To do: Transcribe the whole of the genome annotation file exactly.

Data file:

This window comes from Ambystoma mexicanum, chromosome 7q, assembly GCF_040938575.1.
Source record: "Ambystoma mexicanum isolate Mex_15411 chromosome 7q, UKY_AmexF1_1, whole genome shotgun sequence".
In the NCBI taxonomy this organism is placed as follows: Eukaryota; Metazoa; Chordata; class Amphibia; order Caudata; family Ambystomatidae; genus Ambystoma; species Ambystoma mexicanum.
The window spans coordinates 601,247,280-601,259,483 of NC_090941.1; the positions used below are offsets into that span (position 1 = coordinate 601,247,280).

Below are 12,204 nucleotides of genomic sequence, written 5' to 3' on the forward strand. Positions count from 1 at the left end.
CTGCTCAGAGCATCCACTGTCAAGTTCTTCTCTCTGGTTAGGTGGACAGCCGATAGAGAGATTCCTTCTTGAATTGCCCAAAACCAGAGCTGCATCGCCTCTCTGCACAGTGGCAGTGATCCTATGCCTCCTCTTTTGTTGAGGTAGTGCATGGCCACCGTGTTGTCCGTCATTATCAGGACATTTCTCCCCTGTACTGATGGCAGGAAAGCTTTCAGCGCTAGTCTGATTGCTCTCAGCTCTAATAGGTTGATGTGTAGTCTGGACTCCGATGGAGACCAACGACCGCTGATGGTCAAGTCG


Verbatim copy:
This window comes from Ambystoma mexicanum, chromosome 7q, assembly GCF_040938575.1.
Source record: "Ambystoma mexicanum isolate Mex_15411 chromosome 7q, UKY_AmexF1_1, whole genome shotgun sequence".
In the NCBI taxonomy this organism is placed as follows: Eukaryota; Metazoa; Chordata; class Amphibia; order Caudata; family Ambystomatidae; genus Ambystoma; species Ambystoma mexicanum.
The window spans coordinates 601,247,280-601,259,483 of NC_090941.1; the positions used below are offsets into that span (position 1 = coordinate 601,247,280).

Below are 12,204 nucleotides of genomic sequence, written 5' to 3' on the forward strand. Positions count from 1 at the left end.
CTGCTCAGAGCATCCACTGTCAAGTTCTTCTCTCTGGTTAGGTGGACAGCCGATAGAGAGATTCCTTCTTGAATTGCCCAAAACCAGAGCTGCATCGCCTCTCTGCACAGTGGCAGTGATCCTATGCCTCCTCTTTTGTTGAGGTAGTGCATGGCCACCGTGTTGTCCGTCATTATCAGGACATTTCTCCCCTGTACTGATGGCAGGAAAGCTTTCAGCGCTAGTCTGATTGCTCTCAGCTCTAATAGGTTGATGTGTAGTCTGGACTCCGATGGAGACCAACGACCGCTGATGGTCAAGTCG